Mazda is expanding its U.S. recall for Takata airbags that may explode to the entire country, following Japanese rival Honda in the decision. Honda said its expanded recalls will also be global, although the numbers are still unclear.
Mazda Motor Corp. said Wednesday it will officially notify the U.S. National Highway Traffic Safety Administration soon, but was still compiling details including the exact vehicle numbers requiring recall.
NHTSA is demanding nationwide air bag recalls. The recalls have concentrated on regions with high humidity, which is suspected as factor in the explosions.
So far the Mazda recalls for driver side air bags total about 87,000 vehicles. Making the recall nationwide would likely lift that number to 330,000 vehicles.
Japanese supplier Takata Corp. is under fire for airbag inflators that can explode, shooting out metal and plastic pieces. At least five deaths and dozens of injuries have been linked to the problem worldwide.
Takata has refused the NHTSA demand for nationwide recalls, although it has said it will cooperate with automakers who decide to do them.
Honda Motor Co. said this week that it will comply with the NHTSA demand, adding 2.6 million more vehicles to its recall, which will now total 5.4 million vehicles.
Honda is making that expanded recall global, including 135,000 vehicles being recalled in Japan. The Tokyo-based automaker is arranging similar recalls throughout the world, but the numbers are still unclear, according to Honda.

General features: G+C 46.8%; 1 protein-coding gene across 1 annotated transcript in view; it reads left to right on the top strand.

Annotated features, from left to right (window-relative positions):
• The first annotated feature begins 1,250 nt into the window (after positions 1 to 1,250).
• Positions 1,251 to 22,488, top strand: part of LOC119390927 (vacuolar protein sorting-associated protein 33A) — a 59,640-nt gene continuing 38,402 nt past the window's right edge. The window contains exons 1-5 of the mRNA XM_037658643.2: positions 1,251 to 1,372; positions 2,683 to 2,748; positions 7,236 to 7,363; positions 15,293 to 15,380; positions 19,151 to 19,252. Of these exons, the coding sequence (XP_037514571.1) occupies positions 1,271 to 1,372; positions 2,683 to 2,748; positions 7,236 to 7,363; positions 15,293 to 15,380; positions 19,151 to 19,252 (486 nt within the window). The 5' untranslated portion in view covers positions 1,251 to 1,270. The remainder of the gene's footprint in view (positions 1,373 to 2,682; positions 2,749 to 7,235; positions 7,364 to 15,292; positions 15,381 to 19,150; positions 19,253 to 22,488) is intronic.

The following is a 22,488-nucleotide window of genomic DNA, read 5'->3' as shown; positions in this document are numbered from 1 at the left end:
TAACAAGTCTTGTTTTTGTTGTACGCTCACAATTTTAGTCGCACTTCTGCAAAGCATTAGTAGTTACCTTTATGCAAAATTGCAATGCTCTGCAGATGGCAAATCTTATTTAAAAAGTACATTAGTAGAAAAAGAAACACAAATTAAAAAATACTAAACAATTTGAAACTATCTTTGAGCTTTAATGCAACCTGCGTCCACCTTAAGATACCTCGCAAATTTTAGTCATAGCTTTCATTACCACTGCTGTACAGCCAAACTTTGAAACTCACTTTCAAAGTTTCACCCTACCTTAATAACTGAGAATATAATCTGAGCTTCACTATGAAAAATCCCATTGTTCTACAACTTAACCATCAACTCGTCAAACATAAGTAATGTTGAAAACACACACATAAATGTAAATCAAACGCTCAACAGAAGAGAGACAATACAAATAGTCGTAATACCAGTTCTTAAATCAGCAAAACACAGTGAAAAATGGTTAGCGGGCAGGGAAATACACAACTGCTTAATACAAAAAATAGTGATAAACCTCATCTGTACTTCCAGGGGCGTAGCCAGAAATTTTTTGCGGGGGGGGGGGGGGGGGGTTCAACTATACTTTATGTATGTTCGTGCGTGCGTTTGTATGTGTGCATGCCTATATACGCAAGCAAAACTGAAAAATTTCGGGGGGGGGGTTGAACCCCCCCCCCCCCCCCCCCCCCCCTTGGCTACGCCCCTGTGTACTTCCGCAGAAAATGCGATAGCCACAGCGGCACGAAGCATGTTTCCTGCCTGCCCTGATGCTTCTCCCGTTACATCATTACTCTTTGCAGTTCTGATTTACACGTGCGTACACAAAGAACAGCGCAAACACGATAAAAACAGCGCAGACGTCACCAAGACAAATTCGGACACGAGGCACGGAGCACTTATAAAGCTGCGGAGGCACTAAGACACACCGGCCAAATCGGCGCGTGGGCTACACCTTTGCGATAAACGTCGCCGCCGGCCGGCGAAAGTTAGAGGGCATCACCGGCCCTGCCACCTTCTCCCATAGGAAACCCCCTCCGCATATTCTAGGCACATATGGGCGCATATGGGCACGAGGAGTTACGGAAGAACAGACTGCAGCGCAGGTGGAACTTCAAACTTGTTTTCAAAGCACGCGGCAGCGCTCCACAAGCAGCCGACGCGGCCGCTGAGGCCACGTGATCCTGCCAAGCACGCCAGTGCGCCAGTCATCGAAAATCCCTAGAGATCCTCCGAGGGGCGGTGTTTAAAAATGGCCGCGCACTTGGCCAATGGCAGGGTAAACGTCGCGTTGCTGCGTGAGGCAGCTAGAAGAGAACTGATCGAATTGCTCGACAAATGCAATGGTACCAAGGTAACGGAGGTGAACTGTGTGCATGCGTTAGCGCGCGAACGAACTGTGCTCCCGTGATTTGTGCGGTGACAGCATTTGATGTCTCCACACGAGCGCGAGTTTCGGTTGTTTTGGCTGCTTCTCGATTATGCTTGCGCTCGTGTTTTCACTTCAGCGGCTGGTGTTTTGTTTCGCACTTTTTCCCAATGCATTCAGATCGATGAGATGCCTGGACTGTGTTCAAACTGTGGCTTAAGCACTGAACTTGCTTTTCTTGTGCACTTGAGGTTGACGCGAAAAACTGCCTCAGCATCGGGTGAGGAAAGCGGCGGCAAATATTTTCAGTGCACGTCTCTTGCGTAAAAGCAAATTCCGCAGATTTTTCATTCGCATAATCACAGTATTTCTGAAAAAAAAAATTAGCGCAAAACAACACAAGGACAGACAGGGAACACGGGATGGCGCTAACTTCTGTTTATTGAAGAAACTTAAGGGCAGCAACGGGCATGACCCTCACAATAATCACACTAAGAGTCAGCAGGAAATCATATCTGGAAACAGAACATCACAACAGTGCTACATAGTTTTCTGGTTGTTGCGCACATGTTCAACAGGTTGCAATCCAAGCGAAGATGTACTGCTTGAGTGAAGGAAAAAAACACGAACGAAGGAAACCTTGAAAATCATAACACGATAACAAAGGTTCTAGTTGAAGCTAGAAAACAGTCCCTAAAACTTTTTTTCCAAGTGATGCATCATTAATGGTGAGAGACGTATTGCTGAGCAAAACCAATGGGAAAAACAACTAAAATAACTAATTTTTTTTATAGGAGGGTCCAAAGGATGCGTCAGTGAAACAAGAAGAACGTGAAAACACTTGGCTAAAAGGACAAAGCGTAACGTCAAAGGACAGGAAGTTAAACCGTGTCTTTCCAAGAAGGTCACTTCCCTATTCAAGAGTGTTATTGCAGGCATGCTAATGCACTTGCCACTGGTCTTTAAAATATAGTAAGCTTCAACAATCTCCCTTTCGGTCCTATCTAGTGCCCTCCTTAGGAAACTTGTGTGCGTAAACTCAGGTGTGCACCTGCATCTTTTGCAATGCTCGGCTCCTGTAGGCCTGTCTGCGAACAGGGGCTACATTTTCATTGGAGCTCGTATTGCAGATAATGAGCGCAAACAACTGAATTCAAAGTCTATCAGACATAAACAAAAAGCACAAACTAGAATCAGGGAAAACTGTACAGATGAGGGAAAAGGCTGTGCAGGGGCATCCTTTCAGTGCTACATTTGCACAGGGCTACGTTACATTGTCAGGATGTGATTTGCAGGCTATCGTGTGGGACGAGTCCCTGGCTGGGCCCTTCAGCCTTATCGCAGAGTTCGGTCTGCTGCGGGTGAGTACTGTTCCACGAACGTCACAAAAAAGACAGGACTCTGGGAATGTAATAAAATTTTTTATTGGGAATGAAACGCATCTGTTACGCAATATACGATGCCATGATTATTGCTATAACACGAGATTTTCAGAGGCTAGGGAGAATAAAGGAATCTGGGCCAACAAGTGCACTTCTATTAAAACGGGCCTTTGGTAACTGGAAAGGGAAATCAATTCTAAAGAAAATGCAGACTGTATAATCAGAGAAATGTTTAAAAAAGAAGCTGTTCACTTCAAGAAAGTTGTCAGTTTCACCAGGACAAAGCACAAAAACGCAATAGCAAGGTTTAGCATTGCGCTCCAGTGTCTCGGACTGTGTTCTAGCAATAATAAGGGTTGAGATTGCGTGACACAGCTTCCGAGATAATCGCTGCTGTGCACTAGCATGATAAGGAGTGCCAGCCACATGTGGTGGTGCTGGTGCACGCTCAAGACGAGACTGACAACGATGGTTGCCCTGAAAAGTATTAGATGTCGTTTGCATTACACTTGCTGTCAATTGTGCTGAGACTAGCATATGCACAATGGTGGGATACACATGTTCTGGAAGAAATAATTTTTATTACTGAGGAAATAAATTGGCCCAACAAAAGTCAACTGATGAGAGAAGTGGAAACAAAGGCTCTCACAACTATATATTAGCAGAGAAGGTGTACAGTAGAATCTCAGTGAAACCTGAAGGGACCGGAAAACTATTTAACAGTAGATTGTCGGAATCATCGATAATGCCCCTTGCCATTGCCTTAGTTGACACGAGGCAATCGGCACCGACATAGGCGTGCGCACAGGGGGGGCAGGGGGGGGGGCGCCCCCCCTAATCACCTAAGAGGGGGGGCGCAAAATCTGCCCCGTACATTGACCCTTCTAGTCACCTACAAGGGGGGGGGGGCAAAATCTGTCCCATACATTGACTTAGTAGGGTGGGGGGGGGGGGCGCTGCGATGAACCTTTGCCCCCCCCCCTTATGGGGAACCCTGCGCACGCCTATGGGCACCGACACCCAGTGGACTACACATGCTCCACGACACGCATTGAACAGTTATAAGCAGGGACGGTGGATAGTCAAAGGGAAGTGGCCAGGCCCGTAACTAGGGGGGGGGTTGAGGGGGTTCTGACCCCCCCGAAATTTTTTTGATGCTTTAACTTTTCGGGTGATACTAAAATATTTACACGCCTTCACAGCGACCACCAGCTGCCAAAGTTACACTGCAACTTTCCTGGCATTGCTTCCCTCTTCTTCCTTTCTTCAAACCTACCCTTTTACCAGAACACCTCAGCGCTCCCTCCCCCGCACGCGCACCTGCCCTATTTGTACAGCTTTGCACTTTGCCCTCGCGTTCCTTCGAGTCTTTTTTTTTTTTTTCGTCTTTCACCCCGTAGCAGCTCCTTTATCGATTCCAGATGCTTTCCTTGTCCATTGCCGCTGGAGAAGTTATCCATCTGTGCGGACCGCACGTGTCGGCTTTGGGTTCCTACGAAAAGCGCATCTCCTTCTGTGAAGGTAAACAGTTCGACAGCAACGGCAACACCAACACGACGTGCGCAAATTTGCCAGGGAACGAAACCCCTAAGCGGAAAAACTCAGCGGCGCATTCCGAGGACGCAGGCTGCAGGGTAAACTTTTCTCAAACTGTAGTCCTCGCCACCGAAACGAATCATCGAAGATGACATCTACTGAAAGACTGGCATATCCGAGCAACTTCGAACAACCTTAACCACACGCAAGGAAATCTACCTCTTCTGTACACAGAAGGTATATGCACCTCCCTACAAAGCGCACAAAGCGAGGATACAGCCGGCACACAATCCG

But Honda is calling it a “safety improvement campaign” to address customer concerns, not because the product is defective. Honda has vowed to carry out a thorough investigation of the problem, first reported in 2004, and will share its findings, he said.
Mazda is also saying it is unclear whether there’s a defect but it will carry out the recall to investigate.
Although Takata has found production errors and other defects, the root cause of the explosions has not yet been pinpointed.
Meanwhile, for passenger-side air bag inflators, NHTSA says that recalls remain limited to high-humidity areas because there’s no data to suggest a problem with them nationwide.
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